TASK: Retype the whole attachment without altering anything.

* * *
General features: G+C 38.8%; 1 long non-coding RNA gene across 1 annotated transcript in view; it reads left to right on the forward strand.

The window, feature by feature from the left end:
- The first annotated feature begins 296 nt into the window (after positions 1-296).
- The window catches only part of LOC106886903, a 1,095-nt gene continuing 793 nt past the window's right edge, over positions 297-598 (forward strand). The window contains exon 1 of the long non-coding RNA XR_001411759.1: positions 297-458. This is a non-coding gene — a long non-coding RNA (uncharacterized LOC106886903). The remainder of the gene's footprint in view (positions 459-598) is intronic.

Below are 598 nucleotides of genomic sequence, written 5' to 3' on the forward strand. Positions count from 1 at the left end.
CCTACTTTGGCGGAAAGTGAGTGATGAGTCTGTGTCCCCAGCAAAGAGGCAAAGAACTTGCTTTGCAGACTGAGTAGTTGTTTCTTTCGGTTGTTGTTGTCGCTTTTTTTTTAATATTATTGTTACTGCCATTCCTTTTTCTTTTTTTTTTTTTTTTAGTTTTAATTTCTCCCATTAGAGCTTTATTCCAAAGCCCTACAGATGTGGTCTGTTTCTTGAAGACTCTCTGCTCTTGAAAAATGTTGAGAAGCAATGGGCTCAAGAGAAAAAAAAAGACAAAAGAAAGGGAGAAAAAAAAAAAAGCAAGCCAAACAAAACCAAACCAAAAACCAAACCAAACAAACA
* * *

General features: G+C 38.8%; 1 long non-coding RNA gene across 1 annotated transcript in view; it reads left to right on the forward strand.

The window, feature by feature from the left end:
- The first annotated feature begins 296 nt into the window (after positions 1-296).
- The window catches only part of LOC106886903, a 1,095-nt gene continuing 793 nt past the window's right edge, over positions 297-598 (forward strand). The window contains exon 1 of the long non-coding RNA XR_001411759.1: positions 297-458. This is a non-coding gene — a long non-coding RNA (uncharacterized LOC106886903). The remainder of the gene's footprint in view (positions 459-598) is intronic.

Below are 598 nucleotides of genomic sequence, written 5' to 3' on the forward strand. Positions count from 1 at the left end.
CCTACTTTGGCGGAAAGTGAGTGATGAGTCTGTGTCCCCAGCAAAGAGGCAAAGAACTTGCTTTGCAGACTGAGTAGTTGTTTCTTTCGGTTGTTGTTGTCGCTTTTTTTTTAATATTATTGTTACTGCCATTCCTTTTTCTTTTTTTTTTTTTTTTAGTTTTAATTTCTCCCATTAGAGCTTTATTCCAAAGCCCTACAGATGTGGTCTGTTTCTTGAAGACTCTCTGCTCTTGAAAAATGTTGAGAAGCAATGGGCTCAAGAGAAAAAAAAAGACAAAAGAAAGGGAGAAAAAAAAAAAAGCAAGCCAAACAAAACCAAACCAAAAACCAAACCAAACAAACA